Edmund Hillary and Sherpa Tenzing Norgay were trying today to climb Everest, they would save 5 kilometers of climb on the perilous Khumbu Glacier, which has declined since their feat of 1953. Nicknamed the "water tower of Asia", the Himalayan massif melts its glaciers, under the effect of warming. The World Wide Fund for Nature (WWF), which has gathered three studies on India, Nepal and China, is alarmed, in a report released on March 15.
The Himalayan glaciers, which cover 33 000 km2, feed seven major rivers of Asia: the Ganges, Indus, Brahmaputra, Salween, Mekong, the Yangtze (Blue River) and Huang He (River Yellow). The 8,6 million cubic meters flowing annual summits provide fresh water to millions of people. The accelerated melting of glaciers could mean for them more flooding in first few decades before a shortage ensues.
Hydroelectric power, agriculture, certain industries depend directly on the input of freshwater: the economic impact will be substantial, worries the WWF, calling on the topic of regional cooperation.
Projections show a century for India a contrasting situation in time and space: in the Upper Indus, the flow will increase 14 90% to% in the first decades, before decreasing in the same proportion of by 2100. In the Ganges, the upstream part will experience the same type of variation, while in the most downstream area, where the water supply is primarily due to monsoon rains, the impact of deglaciation will be practically negligible.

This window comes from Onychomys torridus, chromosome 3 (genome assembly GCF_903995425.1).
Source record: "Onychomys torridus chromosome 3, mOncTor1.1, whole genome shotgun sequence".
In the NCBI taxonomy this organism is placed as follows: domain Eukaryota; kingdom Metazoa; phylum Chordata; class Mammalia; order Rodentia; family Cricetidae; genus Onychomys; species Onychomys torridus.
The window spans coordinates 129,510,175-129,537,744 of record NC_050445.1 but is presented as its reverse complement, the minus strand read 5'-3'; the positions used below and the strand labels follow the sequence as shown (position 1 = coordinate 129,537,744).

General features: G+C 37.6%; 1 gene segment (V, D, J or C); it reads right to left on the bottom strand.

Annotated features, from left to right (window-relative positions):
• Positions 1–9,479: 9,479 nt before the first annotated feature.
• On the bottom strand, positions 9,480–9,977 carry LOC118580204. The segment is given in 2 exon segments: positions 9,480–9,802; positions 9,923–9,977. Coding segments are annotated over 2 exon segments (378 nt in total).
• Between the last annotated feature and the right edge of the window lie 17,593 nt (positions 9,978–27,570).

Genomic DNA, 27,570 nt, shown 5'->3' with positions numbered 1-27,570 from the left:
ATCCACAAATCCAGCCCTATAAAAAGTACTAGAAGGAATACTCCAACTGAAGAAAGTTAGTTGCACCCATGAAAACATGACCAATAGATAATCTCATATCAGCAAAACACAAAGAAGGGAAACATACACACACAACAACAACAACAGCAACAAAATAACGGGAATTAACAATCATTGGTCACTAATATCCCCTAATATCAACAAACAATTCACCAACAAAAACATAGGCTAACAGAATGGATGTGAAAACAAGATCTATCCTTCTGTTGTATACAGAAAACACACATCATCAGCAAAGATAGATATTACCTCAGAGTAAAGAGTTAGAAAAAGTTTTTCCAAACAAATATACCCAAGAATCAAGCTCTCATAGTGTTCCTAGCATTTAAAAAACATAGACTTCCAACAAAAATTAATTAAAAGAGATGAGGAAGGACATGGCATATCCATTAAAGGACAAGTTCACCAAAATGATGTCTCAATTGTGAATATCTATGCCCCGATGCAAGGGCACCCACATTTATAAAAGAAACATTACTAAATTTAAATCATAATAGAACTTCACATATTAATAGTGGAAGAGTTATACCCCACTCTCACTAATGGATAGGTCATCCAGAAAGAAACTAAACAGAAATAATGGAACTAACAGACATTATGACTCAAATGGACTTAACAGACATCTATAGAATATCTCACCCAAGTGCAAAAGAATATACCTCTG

These differences are that glacial meltwater is only 5% of the flow of Indian rivers, but it contributes greatly to their regulation, particularly during the dry season. Thus, to the Ganges, loss of glacial meltwater would reduce the rate of two-thirds from July to September, which would mean a shortage of water for millions of people and 500 37% of Indian affect irrigated crops, provides report.
WWF also highlights the increased risks of sudden discharge from glacial lakes. Supercharged because of melting ice, they are indeed more likely to break the natural dikes that contain them. And to cause catastrophic floods below, sometimes for tens of kilometers. On the 229 glaciers identified in the Arun Basin, Tibet, 24 "are potentially dangerous," notes the report.
In China, the basins of the Yangtze and Yellow rivers experiencing a decrease in wetland and lake surfaces. Desertification progresses. The Yellow River could reach the sea during 226 1997 days, a record year.
"All observations agree," confirms Yves Arnaud (IRD, laboratory of glaciology of Grenoble). The topographic and satellite data he himself analyzed show a decrease in the thickness of the Himalayan glaciers ranging from 0,2 m to 1 meter for fifty years ...